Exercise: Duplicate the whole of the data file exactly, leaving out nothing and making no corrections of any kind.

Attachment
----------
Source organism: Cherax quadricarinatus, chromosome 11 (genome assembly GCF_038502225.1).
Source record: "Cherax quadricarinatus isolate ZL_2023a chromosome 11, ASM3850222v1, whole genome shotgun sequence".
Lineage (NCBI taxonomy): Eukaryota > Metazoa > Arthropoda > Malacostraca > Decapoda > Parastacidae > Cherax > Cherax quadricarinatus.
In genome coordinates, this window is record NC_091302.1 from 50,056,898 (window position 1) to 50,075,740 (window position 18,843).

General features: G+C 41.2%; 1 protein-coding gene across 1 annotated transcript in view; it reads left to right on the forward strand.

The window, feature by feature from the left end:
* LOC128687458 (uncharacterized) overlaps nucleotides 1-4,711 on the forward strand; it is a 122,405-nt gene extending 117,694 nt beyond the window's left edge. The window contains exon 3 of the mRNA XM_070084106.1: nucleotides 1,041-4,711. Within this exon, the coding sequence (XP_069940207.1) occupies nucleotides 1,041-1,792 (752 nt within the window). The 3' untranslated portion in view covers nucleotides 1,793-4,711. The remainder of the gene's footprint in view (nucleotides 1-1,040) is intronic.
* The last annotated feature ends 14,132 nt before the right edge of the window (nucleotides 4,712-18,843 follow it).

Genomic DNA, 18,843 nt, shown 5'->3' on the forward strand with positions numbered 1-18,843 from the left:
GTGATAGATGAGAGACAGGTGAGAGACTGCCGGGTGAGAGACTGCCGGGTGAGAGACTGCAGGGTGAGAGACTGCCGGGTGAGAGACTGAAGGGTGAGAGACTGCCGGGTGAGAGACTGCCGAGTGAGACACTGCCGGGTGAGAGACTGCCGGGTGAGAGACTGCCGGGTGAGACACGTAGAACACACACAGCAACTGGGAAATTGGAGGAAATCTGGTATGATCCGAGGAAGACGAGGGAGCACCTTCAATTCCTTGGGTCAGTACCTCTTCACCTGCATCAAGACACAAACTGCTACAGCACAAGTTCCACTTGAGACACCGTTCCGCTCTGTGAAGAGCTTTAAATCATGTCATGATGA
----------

Source organism: Cherax quadricarinatus, chromosome 11 (genome assembly GCF_038502225.1).
Source record: "Cherax quadricarinatus isolate ZL_2023a chromosome 11, ASM3850222v1, whole genome shotgun sequence".
Lineage (NCBI taxonomy): Eukaryota > Metazoa > Arthropoda > Malacostraca > Decapoda > Parastacidae > Cherax > Cherax quadricarinatus.
In genome coordinates, this window is record NC_091302.1 from 50,056,898 (window position 1) to 50,075,740 (window position 18,843).

General features: G+C 41.2%; 1 protein-coding gene across 1 annotated transcript in view; it reads left to right on the forward strand.

The window, feature by feature from the left end:
* LOC128687458 (uncharacterized) overlaps nucleotides 1-4,711 on the forward strand; it is a 122,405-nt gene extending 117,694 nt beyond the window's left edge. The window contains exon 3 of the mRNA XM_070084106.1: nucleotides 1,041-4,711. Within this exon, the coding sequence (XP_069940207.1) occupies nucleotides 1,041-1,792 (752 nt within the window). The 3' untranslated portion in view covers nucleotides 1,793-4,711. The remainder of the gene's footprint in view (nucleotides 1-1,040) is intronic.
* The last annotated feature ends 14,132 nt before the right edge of the window (nucleotides 4,712-18,843 follow it).

Genomic DNA, 18,843 nt, shown 5'->3' on the forward strand with positions numbered 1-18,843 from the left:
GTGATAGATGAGAGACAGGTGAGAGACTGCCGGGTGAGAGACTGCCGGGTGAGAGACTGCAGGGTGAGAGACTGCCGGGTGAGAGACTGAAGGGTGAGAGACTGCCGGGTGAGAGACTGCCGAGTGAGACACTGCCGGGTGAGAGACTGCCGGGTGAGAGACTGCCGGGTGAGACACGTAGAACACACACAGCAACTGGGAAATTGGAGGAAATCTGGTATGATCCGAGGAAGACGAGGGAGCACCTTCAATTCCTTGGGTCAGTACCTCTTCACCTGCATCAAGACACAAACTGCTACAGCACAAGTTCCACTTGAGACACCGTTCCGCTCTGTGAAGAGCTTTAAATCATGTCATGATGA